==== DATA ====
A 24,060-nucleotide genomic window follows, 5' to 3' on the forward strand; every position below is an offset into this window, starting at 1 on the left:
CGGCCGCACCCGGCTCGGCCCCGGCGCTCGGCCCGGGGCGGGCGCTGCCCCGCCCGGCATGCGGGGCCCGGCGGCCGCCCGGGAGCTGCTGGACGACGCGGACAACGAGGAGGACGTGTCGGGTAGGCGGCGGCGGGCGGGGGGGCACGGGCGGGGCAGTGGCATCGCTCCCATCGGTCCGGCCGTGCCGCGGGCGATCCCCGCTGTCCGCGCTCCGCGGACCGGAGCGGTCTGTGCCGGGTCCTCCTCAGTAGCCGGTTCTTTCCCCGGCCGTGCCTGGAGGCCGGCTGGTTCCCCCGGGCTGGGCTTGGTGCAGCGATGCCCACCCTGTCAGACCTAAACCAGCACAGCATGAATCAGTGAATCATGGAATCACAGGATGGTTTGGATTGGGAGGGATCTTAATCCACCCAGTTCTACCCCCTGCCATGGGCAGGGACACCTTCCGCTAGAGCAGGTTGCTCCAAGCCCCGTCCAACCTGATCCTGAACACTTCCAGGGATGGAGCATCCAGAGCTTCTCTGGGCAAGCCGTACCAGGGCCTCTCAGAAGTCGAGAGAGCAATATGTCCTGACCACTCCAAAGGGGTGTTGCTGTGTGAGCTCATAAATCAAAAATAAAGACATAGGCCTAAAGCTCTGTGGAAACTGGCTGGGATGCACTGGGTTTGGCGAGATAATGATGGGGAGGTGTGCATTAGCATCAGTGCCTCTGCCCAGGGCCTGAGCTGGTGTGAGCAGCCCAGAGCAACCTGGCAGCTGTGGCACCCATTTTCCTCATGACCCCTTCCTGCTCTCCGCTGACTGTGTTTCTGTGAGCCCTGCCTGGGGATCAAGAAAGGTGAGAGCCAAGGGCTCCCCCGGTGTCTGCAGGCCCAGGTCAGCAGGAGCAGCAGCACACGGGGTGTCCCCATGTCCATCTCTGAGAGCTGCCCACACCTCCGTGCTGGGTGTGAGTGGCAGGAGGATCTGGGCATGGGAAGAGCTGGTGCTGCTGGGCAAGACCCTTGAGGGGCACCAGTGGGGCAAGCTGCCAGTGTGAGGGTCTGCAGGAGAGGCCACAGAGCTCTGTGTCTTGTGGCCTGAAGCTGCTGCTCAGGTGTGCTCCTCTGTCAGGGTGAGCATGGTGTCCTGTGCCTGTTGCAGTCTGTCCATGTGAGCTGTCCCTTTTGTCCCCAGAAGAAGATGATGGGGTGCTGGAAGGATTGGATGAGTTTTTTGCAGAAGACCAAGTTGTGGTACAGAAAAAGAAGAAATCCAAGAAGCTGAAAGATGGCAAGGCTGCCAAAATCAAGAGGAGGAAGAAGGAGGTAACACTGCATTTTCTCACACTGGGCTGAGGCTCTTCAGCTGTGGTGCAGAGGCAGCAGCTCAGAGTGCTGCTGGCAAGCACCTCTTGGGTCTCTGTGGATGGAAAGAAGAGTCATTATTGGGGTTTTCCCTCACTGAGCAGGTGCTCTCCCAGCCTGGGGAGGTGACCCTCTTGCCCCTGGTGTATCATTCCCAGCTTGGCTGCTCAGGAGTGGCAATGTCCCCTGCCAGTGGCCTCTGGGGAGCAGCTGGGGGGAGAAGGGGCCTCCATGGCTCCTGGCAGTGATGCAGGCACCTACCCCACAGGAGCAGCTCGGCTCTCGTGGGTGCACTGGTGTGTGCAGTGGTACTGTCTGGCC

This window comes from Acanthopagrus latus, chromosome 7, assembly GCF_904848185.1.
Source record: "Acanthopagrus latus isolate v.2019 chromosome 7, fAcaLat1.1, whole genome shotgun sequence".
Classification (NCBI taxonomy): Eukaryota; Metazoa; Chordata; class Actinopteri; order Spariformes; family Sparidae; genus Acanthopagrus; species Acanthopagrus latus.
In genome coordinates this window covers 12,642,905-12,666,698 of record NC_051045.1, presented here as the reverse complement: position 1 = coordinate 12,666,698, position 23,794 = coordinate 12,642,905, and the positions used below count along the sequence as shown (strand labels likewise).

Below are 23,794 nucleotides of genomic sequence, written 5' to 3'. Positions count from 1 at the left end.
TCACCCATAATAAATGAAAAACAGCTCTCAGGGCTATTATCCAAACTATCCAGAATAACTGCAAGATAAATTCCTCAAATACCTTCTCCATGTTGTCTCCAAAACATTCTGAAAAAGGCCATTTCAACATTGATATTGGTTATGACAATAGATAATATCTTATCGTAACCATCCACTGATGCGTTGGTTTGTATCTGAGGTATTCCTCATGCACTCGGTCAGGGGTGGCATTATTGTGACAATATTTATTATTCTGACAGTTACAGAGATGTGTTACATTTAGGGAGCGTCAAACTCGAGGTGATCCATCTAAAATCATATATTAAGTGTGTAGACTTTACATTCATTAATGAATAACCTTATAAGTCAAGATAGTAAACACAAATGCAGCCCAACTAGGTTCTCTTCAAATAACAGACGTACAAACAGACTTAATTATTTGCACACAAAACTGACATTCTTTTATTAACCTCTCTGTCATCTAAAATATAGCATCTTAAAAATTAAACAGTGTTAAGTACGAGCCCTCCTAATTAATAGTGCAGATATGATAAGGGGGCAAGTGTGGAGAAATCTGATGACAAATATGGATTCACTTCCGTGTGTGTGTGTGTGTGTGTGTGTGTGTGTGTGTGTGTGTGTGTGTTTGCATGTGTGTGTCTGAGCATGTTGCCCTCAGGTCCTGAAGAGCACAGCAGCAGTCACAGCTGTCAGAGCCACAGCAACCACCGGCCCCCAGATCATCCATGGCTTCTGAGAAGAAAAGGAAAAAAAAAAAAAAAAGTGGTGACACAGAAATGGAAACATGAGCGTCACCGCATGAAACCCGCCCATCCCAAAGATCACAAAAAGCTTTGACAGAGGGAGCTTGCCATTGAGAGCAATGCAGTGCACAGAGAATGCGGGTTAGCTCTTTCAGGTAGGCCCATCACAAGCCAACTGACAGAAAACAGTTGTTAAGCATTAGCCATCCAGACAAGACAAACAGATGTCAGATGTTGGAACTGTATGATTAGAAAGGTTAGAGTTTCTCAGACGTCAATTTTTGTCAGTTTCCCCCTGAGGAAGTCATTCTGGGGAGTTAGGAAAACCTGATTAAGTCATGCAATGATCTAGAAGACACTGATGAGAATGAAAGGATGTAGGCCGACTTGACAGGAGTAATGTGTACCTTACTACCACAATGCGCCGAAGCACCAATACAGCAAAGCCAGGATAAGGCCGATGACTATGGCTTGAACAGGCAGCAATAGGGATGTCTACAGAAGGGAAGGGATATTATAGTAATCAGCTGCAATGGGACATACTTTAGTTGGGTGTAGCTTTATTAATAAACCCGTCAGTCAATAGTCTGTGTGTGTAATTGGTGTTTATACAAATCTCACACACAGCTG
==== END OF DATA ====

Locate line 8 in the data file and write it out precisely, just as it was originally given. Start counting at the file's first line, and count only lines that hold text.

TCACCCATAATAAATGAAAAACAGCTCTCAGGGCTATTATCCAAACTATCCAGAATAACTGCAAGATAAATTCCTCAAATACCTTCTCCATGTTGTCTCCAAAACATTCTGAAAAAGGCCATTTCAACATTGATATTGGTTATGACAATAGATAATATCTTATCGTAACCATCCACTGATGCGTTGGTTTGTATCTGAGGTATTCCTCATGCACTCGGTCAGGGGTGGCATTATTGTGACAATATTTATTATTCTGACAGTTACAGAGATGTGTTACATTTAGGGAGCGTCAAACTCGAGGTGATCCATCTAAAATCATATATTAAGTGTGTAGACTTTACATTCATTAATGAATAACCTTATAAGTCAAGATAGTAAACACAAATGCAGCCCAACTAGGTTCTCTTCAAATAACAGACGTACAAACAGACTTAATTATTTGCACACAAAACTGACATTCTTTTATTAACCTCTCTGTCATCTAAAATATAGCATCTTAAAAATTAAACAGTGTTAAGTACGAGCCCTCCTAATTAATAGTGCAGATATGATAAGGGGGCAAGTGTGGAGAAATCTGATGACAAATATGGATTCACTTCCGTGTGTGTGTGTGTGTGTGTGTGTGTGTGTGTGTGTGTGTGTGTGTTTGCATGTGTGTGTCTGAGCATGTTGCCCTCAGGTCCTGAAGAGCACAGCAGCAGTCACAGCTGTCAGAGCCACAGCAACCACCGGCCCCCAGATCATCCATGGCTTCTGAGAAGAAAAGGAAAAAAAAAAAAAAAAGTGGTGACACAGAAATGGAAACATGAGCGTCACCGCATGAAACCCGCCCATCCCAAAGATCACAAAAAGCTTTGACAGAGGGAGCTTGCCATTGAGAGCAATGCAGTGCACAGAGAATGCGGGTTAGCTCTTTCAGGTAGGCCCATCACAAGCCAACTGACAGAAAACAGTTGTTAAGCATTAGCCATCCAGACAAGACAAACAGATGTCAGATGTTGGAACTGTATGATTAGAAAGGTTAGAGTTTCTCAGACGTCAATTTTTGTCAGTTTCCCCCTGAGGAAGTCATTCTGGGGAGTTAGGAAAACCTGATTAAGTCATGCAATGATCTAGAAGACACTGATGAGAATGAAAGGATGTAGGCCGACTTGACAGGAGTAATGTGTACCTTACTACCACAATGCGCCGAAGCACCAATACAGCAAAGCCAGGATAAGGCCGATGACTATGGCTTGAACAGGCAGCAATAGGGATGTCTACAGAAGGGAAGGGATATTATAGTAATCAGCTGCAATGGGACATACTTTAGTTGGGTGTAGCTTTATTAATAAACCCGTCAGTCAATAGTCTGTGTGTGTAATTGGTGTTTATACAAATCTCACACACAGCTG